Tag: Crises Management

Crisis Management in Teams

Crisis Management in Teams

With better planning, improved efficiency, and increased productivity, the number of crises the team encounter should decline. However, you can’t plan for everything, so in this blog we’ll look at what to do when a crisis does occur.

When the Storm Hits

The key to successfully handling a crisis is to move quickly and decisively, but carefully.

The first thing to do when a crisis hits is to identify the point of contact and make the team aware of the situation. Then, the team will want to gather and analyze the data.

  • What happened?
  • What were the direct causes? What were the indirect causes?
  • What will happen next? What could happen next?
  • What events will this impact?
  • Who else needs to know about this?

Above all, the team should take the time to do thorough, proper research. They don’t want to jump into action based on erroneous information and make the crisis worse.

The team will also want to identify the threshold time: the time that they have before the situation moves out of their control, or becomes exponentially worse. They may also find that the crisis will resolve itself after a certain point of time.

Related: Problem Solving Outcome Based Team Building Activities

Creating a Plan

Once the team has gathered the data, it’s time to create a plan. The best approach is to identify the problem, decide on a solution, break it down into parts, and create a timeline.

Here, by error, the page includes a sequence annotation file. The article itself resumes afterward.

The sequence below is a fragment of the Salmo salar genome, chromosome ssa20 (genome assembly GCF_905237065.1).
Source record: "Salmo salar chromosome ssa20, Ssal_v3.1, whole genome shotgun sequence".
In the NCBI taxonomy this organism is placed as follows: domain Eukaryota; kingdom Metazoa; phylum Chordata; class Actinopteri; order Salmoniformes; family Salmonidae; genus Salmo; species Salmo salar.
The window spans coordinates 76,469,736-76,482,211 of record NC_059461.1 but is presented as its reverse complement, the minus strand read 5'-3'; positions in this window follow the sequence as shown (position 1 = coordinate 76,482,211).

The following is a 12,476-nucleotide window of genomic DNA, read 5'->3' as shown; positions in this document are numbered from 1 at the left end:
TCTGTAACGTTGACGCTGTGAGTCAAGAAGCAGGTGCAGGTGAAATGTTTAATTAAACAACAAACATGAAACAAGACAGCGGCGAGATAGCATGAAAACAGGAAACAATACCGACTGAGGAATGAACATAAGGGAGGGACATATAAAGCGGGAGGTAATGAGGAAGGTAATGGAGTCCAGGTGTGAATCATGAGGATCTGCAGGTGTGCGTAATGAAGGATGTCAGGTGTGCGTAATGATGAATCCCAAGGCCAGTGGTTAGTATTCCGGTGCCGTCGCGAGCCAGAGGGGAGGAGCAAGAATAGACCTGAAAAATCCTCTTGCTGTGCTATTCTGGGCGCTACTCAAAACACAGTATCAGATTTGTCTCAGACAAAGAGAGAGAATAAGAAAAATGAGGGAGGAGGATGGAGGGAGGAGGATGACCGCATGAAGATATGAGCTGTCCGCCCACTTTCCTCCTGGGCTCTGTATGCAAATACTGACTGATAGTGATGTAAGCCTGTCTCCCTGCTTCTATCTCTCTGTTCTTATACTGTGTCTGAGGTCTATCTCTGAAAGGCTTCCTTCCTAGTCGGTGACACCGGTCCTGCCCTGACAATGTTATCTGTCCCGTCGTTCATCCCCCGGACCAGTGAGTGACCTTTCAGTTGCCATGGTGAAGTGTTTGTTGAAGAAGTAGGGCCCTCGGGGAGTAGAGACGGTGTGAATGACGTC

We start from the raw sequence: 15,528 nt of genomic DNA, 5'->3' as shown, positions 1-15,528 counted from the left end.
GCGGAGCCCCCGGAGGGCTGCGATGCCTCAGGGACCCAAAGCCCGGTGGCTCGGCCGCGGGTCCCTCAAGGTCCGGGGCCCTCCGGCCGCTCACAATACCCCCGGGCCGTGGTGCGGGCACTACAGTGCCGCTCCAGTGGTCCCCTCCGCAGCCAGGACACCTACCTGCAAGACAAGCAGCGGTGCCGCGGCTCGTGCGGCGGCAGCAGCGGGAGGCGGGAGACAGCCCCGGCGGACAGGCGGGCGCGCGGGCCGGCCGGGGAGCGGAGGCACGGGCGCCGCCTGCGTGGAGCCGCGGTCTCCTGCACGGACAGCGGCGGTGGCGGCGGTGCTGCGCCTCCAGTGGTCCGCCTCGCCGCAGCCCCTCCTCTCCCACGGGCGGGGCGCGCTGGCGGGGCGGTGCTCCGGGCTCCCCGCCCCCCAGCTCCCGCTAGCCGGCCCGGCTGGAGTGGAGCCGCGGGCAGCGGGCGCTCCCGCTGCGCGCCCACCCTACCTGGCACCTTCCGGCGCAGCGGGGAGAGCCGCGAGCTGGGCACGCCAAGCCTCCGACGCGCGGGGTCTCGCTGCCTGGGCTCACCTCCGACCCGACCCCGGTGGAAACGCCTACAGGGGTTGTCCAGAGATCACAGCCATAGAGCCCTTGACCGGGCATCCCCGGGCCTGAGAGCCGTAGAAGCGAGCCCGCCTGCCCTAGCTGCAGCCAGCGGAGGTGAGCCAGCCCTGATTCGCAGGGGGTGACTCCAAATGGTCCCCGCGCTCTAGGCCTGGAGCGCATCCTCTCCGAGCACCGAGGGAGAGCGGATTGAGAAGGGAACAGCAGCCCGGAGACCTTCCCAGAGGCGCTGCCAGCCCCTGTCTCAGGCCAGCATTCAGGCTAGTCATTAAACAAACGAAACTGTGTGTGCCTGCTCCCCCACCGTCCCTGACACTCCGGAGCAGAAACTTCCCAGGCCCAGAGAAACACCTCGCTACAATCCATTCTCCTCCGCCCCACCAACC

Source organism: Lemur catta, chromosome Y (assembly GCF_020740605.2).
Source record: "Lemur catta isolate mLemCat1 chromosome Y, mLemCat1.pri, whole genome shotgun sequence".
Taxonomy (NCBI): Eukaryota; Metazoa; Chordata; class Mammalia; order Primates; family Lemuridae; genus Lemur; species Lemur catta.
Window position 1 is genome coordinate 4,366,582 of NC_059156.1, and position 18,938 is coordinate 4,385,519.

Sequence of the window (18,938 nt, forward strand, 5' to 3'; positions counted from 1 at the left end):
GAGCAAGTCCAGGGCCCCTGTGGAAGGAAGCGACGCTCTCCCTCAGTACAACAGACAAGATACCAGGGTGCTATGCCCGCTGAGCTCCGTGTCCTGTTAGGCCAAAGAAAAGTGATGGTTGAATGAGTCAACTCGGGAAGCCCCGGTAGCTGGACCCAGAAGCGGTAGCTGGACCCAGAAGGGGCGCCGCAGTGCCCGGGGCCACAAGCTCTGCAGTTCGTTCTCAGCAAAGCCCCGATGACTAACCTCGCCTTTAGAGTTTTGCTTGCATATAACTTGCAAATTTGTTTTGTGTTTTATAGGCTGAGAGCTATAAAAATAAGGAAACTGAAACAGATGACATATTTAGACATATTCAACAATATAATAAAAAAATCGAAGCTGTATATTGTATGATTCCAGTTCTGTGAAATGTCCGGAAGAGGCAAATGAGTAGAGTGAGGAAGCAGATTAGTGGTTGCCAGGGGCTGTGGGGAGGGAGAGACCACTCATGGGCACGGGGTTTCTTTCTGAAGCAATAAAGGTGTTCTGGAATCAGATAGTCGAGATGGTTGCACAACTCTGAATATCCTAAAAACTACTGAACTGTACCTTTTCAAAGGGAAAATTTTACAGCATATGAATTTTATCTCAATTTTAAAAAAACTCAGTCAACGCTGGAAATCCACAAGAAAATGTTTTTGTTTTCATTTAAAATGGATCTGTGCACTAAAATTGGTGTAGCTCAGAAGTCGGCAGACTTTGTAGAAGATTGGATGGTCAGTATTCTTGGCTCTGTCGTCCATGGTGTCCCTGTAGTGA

Executing the Plan

As the team  executes the plan, make sure that they continue evaluating if the plan is working. During execution, it is important to stay organized and on top of events to make sure that the plan is still applicable. This will also help the team deliver accurate, effective communication to others affected by the crisis.

Lessons Learned

After the crisis is over, the team should take a moment to look at why it happened and how to prevent it in the future.  The team can even be prepared for disasters that can’t be predicted, such as illness, fire, or theft. In the case of illness, for example, the team  could prepare a short contingency plan indicating who will be responsible for the duties of a team member if they are taken ill for an extended time. Make sure the team  shares these plans with the appropriate people so that they can be prepared as well.



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